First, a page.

90,000 Miles to Me

21,888 Miles • King Tut and Endeavour

I spent a full day at the California Science Center, which was currently hosting a rare collection of items from the tomb of the boy king Tutankhamun, who ruled Egypt from 1336-1326 B.C.

Tutankhamun’s alabaster wishing cup, in the form of an open lotus with two buds.

This wasn’t yet another exhibit on the art of the mummy, rather a fuller exploration of ancient Egyptian funerary objects and rituals. For them, it was all about defeating death and time in pursuit of immortality.

This guided, wooden pen case is shaped like an architectural column with a palm tree capital. Tutankhamun would have used it to store reed pens.

It surprised me that Tut’s tomb was so small and that the items inside had been packed in there like in a storage unit. I had expected them to be somewhat more displayed? On show? At least more spread out.

A wooden osiride figure of Tutankhamun recumbent on a bier. The carved mummy wrappings and and bands on the figure provide protection from supernatural forces.

The other thing that stood out to me was an awe that these things had been buried in the desert for thousands of years and were still in visibly good shape.

The bird depicted the deceased’s soul, his ba, which could leave the tomb by day to fly, invisible, to the land of the living. It would return each night to be reunited with the mummy.

Fragile, yes, yet it boggles my mind that there are pieces of wood craftsmanship, wood boxes with wooden inlays of various types, walking sticks, statuettes, and more that, despite desert storms and being buried for so long, have survived better than many modern wooden boxes that are fewer than a hundred years old. 

This wooden box was filled with other precious treasures.

The lack of humidity in the desert and the near-hermetic seal of Tut’s tomb of course are the main contributing factors to that, but it still boggles my mind.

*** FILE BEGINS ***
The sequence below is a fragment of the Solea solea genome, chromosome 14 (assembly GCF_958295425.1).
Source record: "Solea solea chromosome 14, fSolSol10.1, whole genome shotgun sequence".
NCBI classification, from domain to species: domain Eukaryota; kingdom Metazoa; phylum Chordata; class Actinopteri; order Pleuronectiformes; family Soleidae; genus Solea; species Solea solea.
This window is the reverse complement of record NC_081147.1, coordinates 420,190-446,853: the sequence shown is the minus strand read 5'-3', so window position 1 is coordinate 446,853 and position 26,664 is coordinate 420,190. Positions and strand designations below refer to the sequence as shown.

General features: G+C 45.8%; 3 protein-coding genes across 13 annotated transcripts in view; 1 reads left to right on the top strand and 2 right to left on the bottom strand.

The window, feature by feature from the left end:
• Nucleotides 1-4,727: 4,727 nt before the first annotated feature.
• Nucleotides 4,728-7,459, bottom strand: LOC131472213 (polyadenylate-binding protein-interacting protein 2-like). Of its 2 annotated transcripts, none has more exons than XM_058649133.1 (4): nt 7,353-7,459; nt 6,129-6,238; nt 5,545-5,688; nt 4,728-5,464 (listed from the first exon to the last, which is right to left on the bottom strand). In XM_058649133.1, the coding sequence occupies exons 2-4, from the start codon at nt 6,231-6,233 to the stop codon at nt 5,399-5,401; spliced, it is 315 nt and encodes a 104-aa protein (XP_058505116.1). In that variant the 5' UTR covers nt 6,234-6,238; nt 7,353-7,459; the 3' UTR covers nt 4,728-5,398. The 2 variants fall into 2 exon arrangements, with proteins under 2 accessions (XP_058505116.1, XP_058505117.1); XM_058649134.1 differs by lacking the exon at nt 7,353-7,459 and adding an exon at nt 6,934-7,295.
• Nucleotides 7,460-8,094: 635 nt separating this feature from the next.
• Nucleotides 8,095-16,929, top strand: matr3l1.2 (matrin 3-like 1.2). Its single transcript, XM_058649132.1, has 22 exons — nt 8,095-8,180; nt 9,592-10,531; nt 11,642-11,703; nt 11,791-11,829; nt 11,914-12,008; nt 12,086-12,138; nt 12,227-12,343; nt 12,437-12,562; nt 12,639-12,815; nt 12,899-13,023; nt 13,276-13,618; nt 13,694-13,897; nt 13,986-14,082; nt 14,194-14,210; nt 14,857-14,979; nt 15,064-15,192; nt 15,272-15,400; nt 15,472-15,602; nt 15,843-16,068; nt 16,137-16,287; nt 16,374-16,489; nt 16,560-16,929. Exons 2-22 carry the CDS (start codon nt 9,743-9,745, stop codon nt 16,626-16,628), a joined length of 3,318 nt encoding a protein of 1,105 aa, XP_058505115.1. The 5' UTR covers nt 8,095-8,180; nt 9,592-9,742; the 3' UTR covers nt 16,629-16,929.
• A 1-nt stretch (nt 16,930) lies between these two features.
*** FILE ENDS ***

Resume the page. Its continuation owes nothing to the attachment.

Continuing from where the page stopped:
The other exhibit I was especially looking forward to was the space shuttle Endeavour. One of the actual space shuttles is right here in Los Angeles, and I can walk right up to it and not touch it! Wow!

It was mounted a little too high up for me to touch, but someone tall might have been able to, but they strongly discouraged touching.

It was low enough, though, to see it close up, in all the rich detail, with the scuff marks from the atmospheric re-entries, dents and divots, signs of wear, and everything!

A close up of the insulation tiles on the underbelly of Endeavour.

There are approximately 24,200 tiles covering the outside of the orbiter. These black tiles reflected heat from the parts of the space shuttle that got the hottest during re-entry, and provided insulation to keep the shuttle occupants from freezing in orbit. They had to withstand temperatures from 3,000˚ F, hot enough to melt steel, to -250˚ F.

Every single one is a different size and shape, and could cost up to $2,000 to make. They are fragile enough that you could crush one in your hand.

Looking up at the rocket boosters from below.

This was so cool to get up close and personal with an actual vehicle that has brought humans like me into orbit of our planet and back.

Just the facts, ma’am:

  • Endeavour was first launched on May 7, 1992
  • Completed 25 missions
  • Spent 299 days in space
  • Orbited the Earth 4,641 times
  • Traveled 122,883,151 miles

The space shuttle was the world’s first reusable space vehicle, it kept humans in space for 30 years, and it brought diversity to orbit. No longer did astronauts have to be elite test pilots, though many were. The shuttles carried scientists, engineers, doctors, and educators, into space, men and women of many nations, colors, and creeds, making history and encouraging international cooperation.

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